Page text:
One way the “midwives must” effect played out at the hospital, which had a central fetal monitoring system, was that these guidelines justified disrupting midwives’ work. Midwives were sometimes unable to adequately assess what was causing the CTG to be abnormal and take actions aimed at restoring the CTG to normal as they were interrupted by a senior midwife or a member of the obstetric team coming to the room as they had seen the abnormal CTG outside the room. The guidelines made it logical for someone viewing the CTG to assume that their interpretation of the CTG as abnormal was correct, and that if the midwife had not yet escalated care, then they should have done so and therefore going to the room to find out why that had not happened was the professionally appropriate action. The midwife then needed to prioritise communicating with this new person on top of the work they were already doing to try to address what was causing the issue with the fetal heart rate pattern.
As a senior obstetrician who is the one on the other end of the escalation process, I was interested to reread the guidelines through the lens of Institutional Ethnography and to ask what they required of me and other senior obstetricians relating to the process of escalating care. It is important to note that escalating care is an inherently social process. It requires more than one person (the one escalating and the one being escalated to) and each requires knowledge about what is required by both parties to successfully complete this process. As we have seen, the guidelines are clear about midwives’ roles in initiating the process.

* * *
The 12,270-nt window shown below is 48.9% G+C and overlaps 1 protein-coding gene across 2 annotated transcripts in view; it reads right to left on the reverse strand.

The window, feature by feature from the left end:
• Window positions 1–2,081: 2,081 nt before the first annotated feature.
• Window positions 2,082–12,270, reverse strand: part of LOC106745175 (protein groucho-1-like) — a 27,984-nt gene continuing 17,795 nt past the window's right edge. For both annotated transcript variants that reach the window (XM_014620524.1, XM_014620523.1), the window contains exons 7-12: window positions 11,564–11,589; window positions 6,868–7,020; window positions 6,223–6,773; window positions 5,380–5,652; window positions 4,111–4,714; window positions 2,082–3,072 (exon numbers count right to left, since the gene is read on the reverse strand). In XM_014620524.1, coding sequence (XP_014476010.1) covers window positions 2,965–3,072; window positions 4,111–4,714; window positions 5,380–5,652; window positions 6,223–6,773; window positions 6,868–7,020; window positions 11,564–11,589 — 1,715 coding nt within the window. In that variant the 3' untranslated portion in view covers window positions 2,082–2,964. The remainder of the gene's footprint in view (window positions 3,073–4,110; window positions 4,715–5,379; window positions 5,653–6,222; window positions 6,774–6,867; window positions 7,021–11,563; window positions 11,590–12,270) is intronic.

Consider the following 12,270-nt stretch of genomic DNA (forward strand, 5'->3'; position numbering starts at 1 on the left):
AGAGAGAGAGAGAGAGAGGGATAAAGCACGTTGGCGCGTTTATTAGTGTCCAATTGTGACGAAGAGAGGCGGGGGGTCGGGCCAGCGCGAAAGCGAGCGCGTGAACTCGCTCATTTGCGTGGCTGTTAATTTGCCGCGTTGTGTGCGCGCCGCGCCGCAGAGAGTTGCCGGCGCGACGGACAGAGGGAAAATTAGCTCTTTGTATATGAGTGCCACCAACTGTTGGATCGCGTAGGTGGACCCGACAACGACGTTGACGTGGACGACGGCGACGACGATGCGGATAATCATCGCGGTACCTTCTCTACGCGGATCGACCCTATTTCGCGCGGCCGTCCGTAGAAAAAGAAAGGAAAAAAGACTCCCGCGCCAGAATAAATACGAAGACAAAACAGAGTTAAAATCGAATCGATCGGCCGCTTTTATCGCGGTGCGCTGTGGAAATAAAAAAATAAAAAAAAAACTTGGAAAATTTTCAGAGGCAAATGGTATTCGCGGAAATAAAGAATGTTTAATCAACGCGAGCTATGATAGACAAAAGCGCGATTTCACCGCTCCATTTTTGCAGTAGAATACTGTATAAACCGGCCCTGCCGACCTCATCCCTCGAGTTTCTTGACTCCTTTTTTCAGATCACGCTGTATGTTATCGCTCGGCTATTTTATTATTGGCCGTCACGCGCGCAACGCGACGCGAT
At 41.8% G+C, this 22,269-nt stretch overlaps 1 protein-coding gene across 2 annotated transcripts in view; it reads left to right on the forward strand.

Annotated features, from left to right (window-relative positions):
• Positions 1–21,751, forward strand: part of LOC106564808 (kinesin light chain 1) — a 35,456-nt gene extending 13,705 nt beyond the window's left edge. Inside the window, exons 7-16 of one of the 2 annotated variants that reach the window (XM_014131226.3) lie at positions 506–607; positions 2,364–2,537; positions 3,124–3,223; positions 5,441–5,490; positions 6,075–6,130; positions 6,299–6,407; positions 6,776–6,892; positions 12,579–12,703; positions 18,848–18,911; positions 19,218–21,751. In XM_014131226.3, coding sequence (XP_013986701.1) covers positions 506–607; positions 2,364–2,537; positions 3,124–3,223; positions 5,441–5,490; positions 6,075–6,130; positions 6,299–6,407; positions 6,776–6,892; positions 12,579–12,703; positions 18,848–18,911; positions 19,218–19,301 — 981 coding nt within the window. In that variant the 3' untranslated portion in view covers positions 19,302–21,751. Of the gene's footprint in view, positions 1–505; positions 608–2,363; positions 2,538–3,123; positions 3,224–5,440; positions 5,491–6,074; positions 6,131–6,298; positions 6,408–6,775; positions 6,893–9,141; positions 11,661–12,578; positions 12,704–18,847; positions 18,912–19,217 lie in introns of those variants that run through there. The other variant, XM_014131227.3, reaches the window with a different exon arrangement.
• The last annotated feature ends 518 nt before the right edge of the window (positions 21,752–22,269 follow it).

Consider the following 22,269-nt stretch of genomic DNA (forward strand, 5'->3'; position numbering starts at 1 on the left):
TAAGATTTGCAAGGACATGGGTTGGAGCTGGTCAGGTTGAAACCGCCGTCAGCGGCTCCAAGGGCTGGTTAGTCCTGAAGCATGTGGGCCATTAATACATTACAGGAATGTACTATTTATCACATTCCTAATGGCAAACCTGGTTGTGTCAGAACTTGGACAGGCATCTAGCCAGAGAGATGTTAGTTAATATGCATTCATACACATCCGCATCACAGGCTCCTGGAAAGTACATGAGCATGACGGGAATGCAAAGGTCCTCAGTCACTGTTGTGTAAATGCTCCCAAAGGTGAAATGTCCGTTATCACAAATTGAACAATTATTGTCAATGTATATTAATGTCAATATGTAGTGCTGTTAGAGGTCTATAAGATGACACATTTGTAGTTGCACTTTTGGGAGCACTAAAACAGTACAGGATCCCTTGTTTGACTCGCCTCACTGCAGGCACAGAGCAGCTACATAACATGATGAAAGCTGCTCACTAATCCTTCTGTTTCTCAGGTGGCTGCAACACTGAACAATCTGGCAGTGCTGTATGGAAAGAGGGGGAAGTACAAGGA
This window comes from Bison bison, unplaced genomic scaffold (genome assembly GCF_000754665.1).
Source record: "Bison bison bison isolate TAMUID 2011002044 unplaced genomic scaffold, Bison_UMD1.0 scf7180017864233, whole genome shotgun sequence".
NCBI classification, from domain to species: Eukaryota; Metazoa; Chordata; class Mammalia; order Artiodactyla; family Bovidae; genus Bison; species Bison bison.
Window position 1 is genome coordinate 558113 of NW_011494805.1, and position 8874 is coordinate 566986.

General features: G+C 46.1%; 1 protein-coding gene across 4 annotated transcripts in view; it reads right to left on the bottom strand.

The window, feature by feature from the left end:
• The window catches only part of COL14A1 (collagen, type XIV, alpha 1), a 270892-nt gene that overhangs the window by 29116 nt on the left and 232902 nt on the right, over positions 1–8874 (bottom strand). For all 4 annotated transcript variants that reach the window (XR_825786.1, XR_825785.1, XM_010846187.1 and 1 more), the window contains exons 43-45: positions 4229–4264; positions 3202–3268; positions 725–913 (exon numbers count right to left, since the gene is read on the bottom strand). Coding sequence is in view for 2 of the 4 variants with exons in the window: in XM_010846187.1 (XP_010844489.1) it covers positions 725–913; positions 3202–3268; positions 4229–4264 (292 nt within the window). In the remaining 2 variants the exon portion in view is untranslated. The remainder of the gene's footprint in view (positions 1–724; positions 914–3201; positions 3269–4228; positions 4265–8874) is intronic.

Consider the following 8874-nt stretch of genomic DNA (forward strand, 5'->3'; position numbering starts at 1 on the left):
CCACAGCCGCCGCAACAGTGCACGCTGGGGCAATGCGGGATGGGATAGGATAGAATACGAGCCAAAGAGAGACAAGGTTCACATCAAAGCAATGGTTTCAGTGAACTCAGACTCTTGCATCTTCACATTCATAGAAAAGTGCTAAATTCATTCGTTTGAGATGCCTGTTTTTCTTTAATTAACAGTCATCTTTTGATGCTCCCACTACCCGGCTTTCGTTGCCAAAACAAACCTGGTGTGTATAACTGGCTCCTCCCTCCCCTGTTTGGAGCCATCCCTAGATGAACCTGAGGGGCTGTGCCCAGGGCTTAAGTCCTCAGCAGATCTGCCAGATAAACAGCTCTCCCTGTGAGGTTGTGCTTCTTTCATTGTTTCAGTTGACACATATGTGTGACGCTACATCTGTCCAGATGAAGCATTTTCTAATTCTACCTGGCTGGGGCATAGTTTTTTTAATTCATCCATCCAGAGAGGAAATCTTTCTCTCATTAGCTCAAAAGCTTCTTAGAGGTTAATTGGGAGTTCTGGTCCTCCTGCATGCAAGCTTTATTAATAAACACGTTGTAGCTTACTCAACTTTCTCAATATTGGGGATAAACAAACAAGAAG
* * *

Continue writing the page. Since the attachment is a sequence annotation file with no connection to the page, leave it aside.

Completely absent from the guideline is any description of what my role as a senior obstetrician should be. There are no recommendations, and certainly no mandatory requirements, in these same three documents which set out the responsibilities of the “more experienced practitioner” within the escalation process. What response is required? What is the time frame for that response? What are the expectations about clinical documentation and communication with the care team and the woman? It would appear that obstetricians may do what they want in relation to escalation of care.
Most midwives will during their career experience at least one occasion where they have difficulty in getting a senior obstetrician to respond in an appropriate way when they escalate care. There is a large body of research which links poor perinatal outcomes to delays in appropriate responses to abnormalities of the fetal heart rate seen in CTG monitoring. It appears that the guideline writers have assumed that the problem lies with asking for escalation, rather than with the response to this request. The guidelines offer no means of ensuring the accountability of senior obstetricians in the escalation process.